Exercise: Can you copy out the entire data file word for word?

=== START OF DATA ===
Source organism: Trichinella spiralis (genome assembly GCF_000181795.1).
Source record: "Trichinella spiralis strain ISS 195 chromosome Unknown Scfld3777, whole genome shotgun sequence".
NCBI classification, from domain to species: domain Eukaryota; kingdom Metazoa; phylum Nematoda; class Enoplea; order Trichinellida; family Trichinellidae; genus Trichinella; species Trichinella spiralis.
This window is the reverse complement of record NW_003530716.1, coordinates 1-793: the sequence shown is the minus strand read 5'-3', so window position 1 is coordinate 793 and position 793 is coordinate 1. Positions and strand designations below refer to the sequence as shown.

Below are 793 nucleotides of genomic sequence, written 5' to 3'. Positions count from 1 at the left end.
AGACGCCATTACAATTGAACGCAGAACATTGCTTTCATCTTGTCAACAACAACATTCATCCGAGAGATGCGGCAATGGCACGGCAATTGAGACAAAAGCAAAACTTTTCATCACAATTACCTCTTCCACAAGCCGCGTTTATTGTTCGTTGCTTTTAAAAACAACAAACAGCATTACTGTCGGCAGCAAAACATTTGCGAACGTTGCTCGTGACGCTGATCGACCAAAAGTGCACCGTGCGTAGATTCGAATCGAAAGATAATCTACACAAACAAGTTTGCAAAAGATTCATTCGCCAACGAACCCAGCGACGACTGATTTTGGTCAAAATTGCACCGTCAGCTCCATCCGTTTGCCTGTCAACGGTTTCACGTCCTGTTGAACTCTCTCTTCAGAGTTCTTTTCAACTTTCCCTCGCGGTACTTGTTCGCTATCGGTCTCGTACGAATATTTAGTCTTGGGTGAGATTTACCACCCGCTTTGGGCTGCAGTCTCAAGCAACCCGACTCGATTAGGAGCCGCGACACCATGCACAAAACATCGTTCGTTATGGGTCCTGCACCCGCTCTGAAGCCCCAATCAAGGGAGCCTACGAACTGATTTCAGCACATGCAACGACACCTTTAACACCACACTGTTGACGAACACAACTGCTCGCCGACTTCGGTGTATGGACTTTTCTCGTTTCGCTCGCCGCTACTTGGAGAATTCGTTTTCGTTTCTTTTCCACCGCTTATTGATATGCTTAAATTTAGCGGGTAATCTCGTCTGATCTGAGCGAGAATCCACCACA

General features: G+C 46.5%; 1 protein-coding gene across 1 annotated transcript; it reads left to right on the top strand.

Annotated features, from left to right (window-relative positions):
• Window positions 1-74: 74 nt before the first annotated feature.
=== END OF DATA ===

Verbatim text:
Source organism: Trichinella spiralis (genome assembly GCF_000181795.1).
Source record: "Trichinella spiralis strain ISS 195 chromosome Unknown Scfld3777, whole genome shotgun sequence".
NCBI classification, from domain to species: domain Eukaryota; kingdom Metazoa; phylum Nematoda; class Enoplea; order Trichinellida; family Trichinellidae; genus Trichinella; species Trichinella spiralis.
This window is the reverse complement of record NW_003530716.1, coordinates 1-793: the sequence shown is the minus strand read 5'-3', so window position 1 is coordinate 793 and position 793 is coordinate 1. Positions and strand designations below refer to the sequence as shown.

Below are 793 nucleotides of genomic sequence, written 5' to 3'. Positions count from 1 at the left end.
AGACGCCATTACAATTGAACGCAGAACATTGCTTTCATCTTGTCAACAACAACATTCATCCGAGAGATGCGGCAATGGCACGGCAATTGAGACAAAAGCAAAACTTTTCATCACAATTACCTCTTCCACAAGCCGCGTTTATTGTTCGTTGCTTTTAAAAACAACAAACAGCATTACTGTCGGCAGCAAAACATTTGCGAACGTTGCTCGTGACGCTGATCGACCAAAAGTGCACCGTGCGTAGATTCGAATCGAAAGATAATCTACACAAACAAGTTTGCAAAAGATTCATTCGCCAACGAACCCAGCGACGACTGATTTTGGTCAAAATTGCACCGTCAGCTCCATCCGTTTGCCTGTCAACGGTTTCACGTCCTGTTGAACTCTCTCTTCAGAGTTCTTTTCAACTTTCCCTCGCGGTACTTGTTCGCTATCGGTCTCGTACGAATATTTAGTCTTGGGTGAGATTTACCACCCGCTTTGGGCTGCAGTCTCAAGCAACCCGACTCGATTAGGAGCCGCGACACCATGCACAAAACATCGTTCGTTATGGGTCCTGCACCCGCTCTGAAGCCCCAATCAAGGGAGCCTACGAACTGATTTCAGCACATGCAACGACACCTTTAACACCACACTGTTGACGAACACAACTGCTCGCCGACTTCGGTGTATGGACTTTTCTCGTTTCGCTCGCCGCTACTTGGAGAATTCGTTTTCGTTTCTTTTCCACCGCTTATTGATATGCTTAAATTTAGCGGGTAATCTCGTCTGATCTGAGCGAGAATCCACCACA

General features: G+C 46.5%; 1 protein-coding gene across 1 annotated transcript; it reads left to right on the top strand.

Annotated features, from left to right (window-relative positions):
• Window positions 1-74: 74 nt before the first annotated feature.